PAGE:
6. #6
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    Quote Originally Posted by Viper_Scull View Post
    What they should do is release the code under GPLv3. As it is, LLVM can be used as the basis for non-free compilers.
    As long as LLVM keeps this license I'll stick to gcc.
    There is a lot of permissive software in the world of Free Software with a rich and vibrant history. Xorg and Wayland come to mind.

  7. #7
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    Quote Originally Posted by Viper_Scull View Post
    What they should do is release the code under GPLv3. As it is, LLVM can be used as the basis for non-free compilers.
    As long as LLVM keeps this license I'll stick to gcc.
    Which indicates that you don't understand why Apple sponsored this program in the first place. GPL 3 is a terrible license and as such rational corporations, even individuals avoid it like the plaque. As for this garbage about non free compilers who really cares, considering the size of the world you have no idea how GPL based code is used in different places. When working with open source it is far better to use code that is licensed in a way the frees you as the user instead of being out in a legal jail like GPL 3 puts you in.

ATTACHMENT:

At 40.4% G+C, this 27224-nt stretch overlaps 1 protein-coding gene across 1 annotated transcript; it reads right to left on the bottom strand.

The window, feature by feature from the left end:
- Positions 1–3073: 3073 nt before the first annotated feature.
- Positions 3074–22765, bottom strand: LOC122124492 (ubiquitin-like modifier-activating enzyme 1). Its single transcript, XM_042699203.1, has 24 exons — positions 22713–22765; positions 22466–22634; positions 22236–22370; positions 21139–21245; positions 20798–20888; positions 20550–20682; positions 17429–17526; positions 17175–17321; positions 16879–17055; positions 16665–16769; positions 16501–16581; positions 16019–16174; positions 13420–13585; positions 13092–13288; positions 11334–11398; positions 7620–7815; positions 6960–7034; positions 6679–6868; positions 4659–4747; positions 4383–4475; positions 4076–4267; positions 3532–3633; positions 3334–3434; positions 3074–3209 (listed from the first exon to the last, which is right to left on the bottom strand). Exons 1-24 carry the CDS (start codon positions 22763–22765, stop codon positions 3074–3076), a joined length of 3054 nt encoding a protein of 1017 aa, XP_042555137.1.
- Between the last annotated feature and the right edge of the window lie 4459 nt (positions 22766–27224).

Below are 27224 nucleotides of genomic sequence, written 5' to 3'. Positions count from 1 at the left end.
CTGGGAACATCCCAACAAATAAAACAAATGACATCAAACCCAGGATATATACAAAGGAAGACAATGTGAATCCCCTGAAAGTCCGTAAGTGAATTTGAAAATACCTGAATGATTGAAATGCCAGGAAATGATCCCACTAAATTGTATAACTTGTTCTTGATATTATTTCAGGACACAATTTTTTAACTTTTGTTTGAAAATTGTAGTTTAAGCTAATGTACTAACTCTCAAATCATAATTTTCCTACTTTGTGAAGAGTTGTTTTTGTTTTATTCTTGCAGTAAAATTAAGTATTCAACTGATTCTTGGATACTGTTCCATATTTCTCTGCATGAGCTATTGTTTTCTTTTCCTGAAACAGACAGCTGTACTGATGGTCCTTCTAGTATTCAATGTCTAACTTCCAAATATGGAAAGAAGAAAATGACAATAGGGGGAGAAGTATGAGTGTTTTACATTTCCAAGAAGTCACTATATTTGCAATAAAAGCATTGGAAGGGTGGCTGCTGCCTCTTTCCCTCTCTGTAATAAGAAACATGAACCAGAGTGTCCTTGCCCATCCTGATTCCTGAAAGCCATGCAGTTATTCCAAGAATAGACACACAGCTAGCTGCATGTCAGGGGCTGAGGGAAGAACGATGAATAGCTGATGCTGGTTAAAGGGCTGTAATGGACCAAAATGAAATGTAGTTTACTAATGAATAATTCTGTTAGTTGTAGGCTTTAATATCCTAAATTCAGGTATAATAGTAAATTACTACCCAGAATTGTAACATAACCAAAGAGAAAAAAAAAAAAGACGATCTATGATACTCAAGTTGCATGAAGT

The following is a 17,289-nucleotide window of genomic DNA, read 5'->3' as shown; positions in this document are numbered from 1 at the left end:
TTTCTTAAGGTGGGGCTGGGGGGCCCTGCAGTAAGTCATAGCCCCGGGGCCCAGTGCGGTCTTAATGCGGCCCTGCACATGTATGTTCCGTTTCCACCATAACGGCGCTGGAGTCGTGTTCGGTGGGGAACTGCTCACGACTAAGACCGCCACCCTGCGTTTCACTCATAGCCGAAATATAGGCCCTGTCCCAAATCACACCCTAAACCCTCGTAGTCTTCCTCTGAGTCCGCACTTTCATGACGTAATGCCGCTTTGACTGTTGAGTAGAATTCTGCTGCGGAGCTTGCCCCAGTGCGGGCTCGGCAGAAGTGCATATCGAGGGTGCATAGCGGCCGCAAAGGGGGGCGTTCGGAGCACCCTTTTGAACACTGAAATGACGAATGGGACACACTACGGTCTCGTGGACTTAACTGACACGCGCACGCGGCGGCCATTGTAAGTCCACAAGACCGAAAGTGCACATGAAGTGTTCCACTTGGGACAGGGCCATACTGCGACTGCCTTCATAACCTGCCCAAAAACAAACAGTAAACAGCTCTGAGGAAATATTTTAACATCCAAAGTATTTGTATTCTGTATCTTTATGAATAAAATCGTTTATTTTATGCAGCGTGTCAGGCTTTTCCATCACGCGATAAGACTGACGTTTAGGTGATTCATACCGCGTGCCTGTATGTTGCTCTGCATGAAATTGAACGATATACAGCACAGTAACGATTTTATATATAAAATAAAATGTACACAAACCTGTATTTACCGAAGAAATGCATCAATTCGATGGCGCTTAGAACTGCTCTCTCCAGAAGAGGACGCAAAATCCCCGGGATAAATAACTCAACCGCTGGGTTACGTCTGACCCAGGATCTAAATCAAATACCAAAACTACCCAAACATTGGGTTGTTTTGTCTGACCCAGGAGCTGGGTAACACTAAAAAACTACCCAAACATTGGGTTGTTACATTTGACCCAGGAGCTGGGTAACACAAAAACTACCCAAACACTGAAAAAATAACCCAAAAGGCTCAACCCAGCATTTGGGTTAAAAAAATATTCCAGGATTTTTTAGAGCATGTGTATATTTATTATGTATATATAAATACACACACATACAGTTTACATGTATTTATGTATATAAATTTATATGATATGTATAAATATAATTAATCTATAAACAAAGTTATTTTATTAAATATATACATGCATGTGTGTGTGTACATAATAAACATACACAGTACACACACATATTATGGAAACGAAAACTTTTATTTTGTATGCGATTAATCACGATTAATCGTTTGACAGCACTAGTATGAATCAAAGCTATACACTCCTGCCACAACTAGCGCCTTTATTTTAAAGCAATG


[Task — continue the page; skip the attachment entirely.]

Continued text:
8. #8
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    Quote Originally Posted by Calinou View Post
    I presume they would need the agreement of all their contributors? Also, this isn't their design goal.
    Not at all! LLVM rapid rise in popularity is directly related to many corporations and individuals rejecting GPL 3 and the terrible restrictions it puts on code. It has been the intent of the developers to keep LLVM and sub projects open source, they just do so with a more rational license.

  9. #9
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    Quote Originally Posted by erendorn View Post
    No, on the contrary.
    You can download the code, and license the whole lot under GPLv3.
    Well, anybody that has a BSD licensed version of the code can still distribute it under BSD, so it's a bit pointless of course (that first license cannot be revoked, even by contributors).